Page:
Over 2,000 clinical studies worldwide have proven the success of therapeutic lasers in the healing of neural muscular-skeletal conditions. Theralase® has performed a blinded randomized control study on chronic knee pain proving the clinical efficacy and safety of Theralase® therapeutic laser technology and achieving FDA 510(k) approval.
Efficacy of 904 nm Gallium Arsenide Low Level Laser Therapy in the Management of Chronic Myofascial Pain in the Neck: A Double Blind and Randomized Controlled Trial
Background and Objectives: A prospective, double blind, randomized, and controlled trial was conducted in patients with chronic myofascial pain syndrome (MPS) in the neck to evaluate the effects of infrared low level 904 nm Gallium? Arsenide (Ga?As) laser therapy (LLLT) on clinical and quality of life (QoL).
Study Design/Patients and Methods: The study group consisted of 60 MPS patients. Patients were randomly assigned to two treatment groups: Group I (actual laser; 30 patients) and Group II (placebo laser; 30 patients). LLLT continued daily for 2 weeks except weekends. Follow?up measures were evaluated at baseline, 2, 3, and 12 weeks. All patients were evaluated with respect to pain at rest, pain at movement, number of trigger points (TP), the Neck Pain and Disability Visual Analog Scale (NPAD), Beck depression Inventory (BDI), and the Nottingham Health Profile (NHP).
Results: In active laser group, statistically significant improvements were detected in all outcome measures compared with baseline (P < 0.01) while in the placebo laser group, significant improvements were detected in only pain score at rest at the 1 week later of the end of treatment. The score for self?assessed improvement of pain was significantly different between the active and placebo laser groups (63 vs. 19%) (p < 0.01).
Conclusion: This study revealed that short?period application of LLLT is effective in pain relief and in the improvement of functional ability and QoL in patients with MPS.
Action of 904 Nm Diode Laser In
Orthopaedics and Traumatology
Objective: The semiconductor or laser diode (GaAs, 904 nm) is the most appropriate choice in pain reduction therapy. Summary Background Data: Low power density laser acts on the Prostaglandins synthesis, increasing the change of PGG2 and PGH2 Periossidos into PGI2 (also called Prostaciclyn or Endoprostol). The last one is the main product of the Arachidonic acid into the endothelial cells and into the smooth muscular cells of the vessel walls having a vasodilating and anti?inflammatory action.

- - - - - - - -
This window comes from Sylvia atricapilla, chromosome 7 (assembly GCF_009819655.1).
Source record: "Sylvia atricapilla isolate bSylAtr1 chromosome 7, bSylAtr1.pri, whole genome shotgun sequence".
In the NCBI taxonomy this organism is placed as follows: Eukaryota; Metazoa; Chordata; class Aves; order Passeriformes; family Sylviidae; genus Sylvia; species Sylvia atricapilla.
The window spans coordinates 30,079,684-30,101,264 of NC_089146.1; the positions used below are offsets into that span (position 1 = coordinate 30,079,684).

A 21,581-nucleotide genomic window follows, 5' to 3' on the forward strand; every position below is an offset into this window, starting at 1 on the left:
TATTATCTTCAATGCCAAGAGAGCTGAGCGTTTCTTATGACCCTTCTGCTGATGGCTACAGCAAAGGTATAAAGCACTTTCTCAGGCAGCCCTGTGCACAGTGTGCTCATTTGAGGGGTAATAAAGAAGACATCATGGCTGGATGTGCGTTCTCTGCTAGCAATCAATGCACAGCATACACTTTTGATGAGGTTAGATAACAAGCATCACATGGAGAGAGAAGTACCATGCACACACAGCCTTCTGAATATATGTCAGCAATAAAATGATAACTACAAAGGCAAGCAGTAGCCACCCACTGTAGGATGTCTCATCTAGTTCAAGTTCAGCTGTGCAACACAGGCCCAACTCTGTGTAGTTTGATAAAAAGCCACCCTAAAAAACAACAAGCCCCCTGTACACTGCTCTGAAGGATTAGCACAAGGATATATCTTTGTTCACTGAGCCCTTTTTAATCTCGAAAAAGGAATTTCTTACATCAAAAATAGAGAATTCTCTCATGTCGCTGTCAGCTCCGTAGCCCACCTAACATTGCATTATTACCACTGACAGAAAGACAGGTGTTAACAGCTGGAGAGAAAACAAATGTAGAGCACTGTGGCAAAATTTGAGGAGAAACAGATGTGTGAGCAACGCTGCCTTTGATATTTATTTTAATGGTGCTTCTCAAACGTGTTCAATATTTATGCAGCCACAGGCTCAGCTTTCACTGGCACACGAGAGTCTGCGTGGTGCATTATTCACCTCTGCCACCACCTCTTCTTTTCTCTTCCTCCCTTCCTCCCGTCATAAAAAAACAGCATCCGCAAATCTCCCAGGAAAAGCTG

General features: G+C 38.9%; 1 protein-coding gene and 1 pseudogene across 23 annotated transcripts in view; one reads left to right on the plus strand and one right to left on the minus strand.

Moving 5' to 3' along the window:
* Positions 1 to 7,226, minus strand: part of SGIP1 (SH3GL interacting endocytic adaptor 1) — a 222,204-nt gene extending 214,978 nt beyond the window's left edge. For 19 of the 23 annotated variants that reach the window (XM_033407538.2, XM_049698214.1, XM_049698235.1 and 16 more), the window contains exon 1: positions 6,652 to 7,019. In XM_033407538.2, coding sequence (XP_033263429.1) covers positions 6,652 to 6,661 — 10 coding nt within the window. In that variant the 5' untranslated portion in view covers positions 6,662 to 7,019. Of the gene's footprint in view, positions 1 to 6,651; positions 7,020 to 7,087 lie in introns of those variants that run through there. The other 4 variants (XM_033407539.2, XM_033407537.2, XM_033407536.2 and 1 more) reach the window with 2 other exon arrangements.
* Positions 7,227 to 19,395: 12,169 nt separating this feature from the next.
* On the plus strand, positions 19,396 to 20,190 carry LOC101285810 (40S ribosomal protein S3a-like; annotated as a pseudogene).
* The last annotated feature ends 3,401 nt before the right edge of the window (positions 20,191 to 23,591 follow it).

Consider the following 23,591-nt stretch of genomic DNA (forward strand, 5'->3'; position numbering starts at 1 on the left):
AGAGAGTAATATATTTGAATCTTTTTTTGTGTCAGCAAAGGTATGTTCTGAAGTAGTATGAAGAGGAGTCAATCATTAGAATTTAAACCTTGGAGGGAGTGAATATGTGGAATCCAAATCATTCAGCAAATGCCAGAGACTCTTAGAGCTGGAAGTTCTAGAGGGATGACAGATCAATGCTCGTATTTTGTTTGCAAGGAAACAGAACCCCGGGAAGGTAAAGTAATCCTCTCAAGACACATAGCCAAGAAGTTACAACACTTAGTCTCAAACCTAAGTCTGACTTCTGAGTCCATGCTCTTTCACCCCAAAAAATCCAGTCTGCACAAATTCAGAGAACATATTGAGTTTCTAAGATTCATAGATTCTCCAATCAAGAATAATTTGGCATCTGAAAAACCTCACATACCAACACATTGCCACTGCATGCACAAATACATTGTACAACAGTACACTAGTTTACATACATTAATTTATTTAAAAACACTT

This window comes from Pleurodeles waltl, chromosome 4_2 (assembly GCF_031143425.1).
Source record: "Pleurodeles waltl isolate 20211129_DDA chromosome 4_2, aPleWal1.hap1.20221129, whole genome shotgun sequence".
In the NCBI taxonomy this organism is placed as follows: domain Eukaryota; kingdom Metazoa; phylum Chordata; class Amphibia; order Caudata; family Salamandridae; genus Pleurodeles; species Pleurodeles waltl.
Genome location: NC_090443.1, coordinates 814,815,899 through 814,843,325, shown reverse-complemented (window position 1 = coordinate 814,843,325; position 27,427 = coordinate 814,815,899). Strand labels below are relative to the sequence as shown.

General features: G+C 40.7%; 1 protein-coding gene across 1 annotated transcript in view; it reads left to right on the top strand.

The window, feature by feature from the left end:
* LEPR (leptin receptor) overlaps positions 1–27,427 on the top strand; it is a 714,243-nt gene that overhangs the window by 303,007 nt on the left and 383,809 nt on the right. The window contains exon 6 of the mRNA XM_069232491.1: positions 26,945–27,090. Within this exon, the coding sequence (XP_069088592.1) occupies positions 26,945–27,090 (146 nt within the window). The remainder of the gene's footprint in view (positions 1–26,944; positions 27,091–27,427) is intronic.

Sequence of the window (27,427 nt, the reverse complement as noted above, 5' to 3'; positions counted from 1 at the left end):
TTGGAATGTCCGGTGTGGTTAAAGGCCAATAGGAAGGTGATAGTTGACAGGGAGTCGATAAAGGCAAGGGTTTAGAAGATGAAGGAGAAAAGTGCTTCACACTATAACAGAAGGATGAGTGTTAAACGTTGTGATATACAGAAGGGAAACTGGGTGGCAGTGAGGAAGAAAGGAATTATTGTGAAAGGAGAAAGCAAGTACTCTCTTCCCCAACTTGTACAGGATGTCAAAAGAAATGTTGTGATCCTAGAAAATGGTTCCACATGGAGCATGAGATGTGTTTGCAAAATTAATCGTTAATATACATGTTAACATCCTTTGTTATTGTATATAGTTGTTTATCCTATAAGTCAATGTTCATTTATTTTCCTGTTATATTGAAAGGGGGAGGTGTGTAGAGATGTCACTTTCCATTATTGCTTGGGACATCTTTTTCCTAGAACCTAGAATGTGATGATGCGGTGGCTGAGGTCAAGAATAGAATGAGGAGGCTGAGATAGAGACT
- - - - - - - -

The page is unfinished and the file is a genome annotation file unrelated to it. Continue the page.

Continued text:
Methods: Treatment was carried out on 447 cases and 435 patients (250 women and 185 men) in the period between 20.05.1987 and 31.12.1999. The patients, whose age ranged from 25 to 70, with a mean age of 45 years, were suffering from rheumatic, degenerative and traumatic pathologies as well as cutaneous ulcers. The majority of the patients had been seen by orthopaedists and rheumatologists and had undergone x?ray examination. All patients had received drug based treatment and/or physiotherapy, with poor results. Two thirds were experiencing acute symptomatic pain, while the others presented a chronic pathology with recurrent crises. We used a pulsed diode laser, GaAs 904 nm wavelength.
Frequency of treatment: 1 application per day for 5 consecutive days, followed by a 2?day interval. In the evaluation of the results the following parameters have been considered: disappearance of spontaneous and induced pain, anatomic and functional evaluation of the joints, muscular growth, verbal rating scales, hand dinamometer, patient’s pain diary.
Results: Very good results were achieved especially with cases of symptomatic osteoarthritis of the cervical vertebrae, with sport?related injuries, with epicondylitis, and with cutaneous ulcers; also, last but not of least importance, with cases of osteoarthritis of the coxa.
Conclusions: Treatment with 904 nm diode laser has substantially reduced the symptoms as well as improved the quality of life of the patient, thus postponing the need for surgery.
Effects of 904? Nm Low? Level Laser Therapy in the Management
of Lateral Epicondylitis: A Randomized Controlled Trial.
Objective: The aim of this study was to evaluate the effectiveness of 904?nm low?level laser therapy (LLLT) in the management of lateral epicondylitis.
Background Data: Lateral epicondylitis is characterized by pain and tenderness over the lateral elbow, which may also result in reduction in grip strength and impairment in physical function. LLLT has been shown effective in its therapeutic effects in tissue healing and pain control.